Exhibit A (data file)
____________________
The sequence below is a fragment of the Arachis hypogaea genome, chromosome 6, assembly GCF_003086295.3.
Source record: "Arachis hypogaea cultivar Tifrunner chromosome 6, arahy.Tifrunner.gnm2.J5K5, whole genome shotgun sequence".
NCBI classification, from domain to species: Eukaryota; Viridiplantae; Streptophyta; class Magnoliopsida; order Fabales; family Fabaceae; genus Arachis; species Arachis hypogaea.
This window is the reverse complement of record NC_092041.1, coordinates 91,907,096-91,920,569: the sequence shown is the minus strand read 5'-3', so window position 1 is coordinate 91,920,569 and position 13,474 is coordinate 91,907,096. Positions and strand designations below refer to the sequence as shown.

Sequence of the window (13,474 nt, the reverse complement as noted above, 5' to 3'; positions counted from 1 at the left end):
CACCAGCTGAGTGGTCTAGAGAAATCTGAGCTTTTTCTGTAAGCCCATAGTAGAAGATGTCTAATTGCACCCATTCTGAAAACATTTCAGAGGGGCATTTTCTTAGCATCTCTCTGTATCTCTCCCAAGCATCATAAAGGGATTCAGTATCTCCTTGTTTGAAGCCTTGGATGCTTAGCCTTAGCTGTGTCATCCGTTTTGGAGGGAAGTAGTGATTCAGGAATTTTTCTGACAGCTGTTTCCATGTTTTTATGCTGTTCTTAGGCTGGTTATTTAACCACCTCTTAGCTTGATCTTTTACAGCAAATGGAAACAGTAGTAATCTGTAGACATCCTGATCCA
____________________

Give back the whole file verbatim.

The sequence below is a fragment of the Arachis hypogaea genome, chromosome 6, assembly GCF_003086295.3.
Source record: "Arachis hypogaea cultivar Tifrunner chromosome 6, arahy.Tifrunner.gnm2.J5K5, whole genome shotgun sequence".
NCBI classification, from domain to species: Eukaryota; Viridiplantae; Streptophyta; class Magnoliopsida; order Fabales; family Fabaceae; genus Arachis; species Arachis hypogaea.
This window is the reverse complement of record NC_092041.1, coordinates 91,907,096-91,920,569: the sequence shown is the minus strand read 5'-3', so window position 1 is coordinate 91,920,569 and position 13,474 is coordinate 91,907,096. Positions and strand designations below refer to the sequence as shown.

Sequence of the window (13,474 nt, the reverse complement as noted above, 5' to 3'; positions counted from 1 at the left end):
CACCAGCTGAGTGGTCTAGAGAAATCTGAGCTTTTTCTGTAAGCCCATAGTAGAAGATGTCTAATTGCACCCATTCTGAAAACATTTCAGAGGGGCATTTTCTTAGCATCTCTCTGTATCTCTCCCAAGCATCATAAAGGGATTCAGTATCTCCTTGTTTGAAGCCTTGGATGCTTAGCCTTAGCTGTGTCATCCGTTTTGGAGGGAAGTAGTGATTCAGGAATTTTTCTGACAGCTGTTTCCATGTTTTTATGCTGTTCTTAGGCTGGTTATTTAACCACCTCTTAGCTTGATCTTTTACAGCAAATGGAAACAGTAGTAATCTGTAGACATCCTGATCCA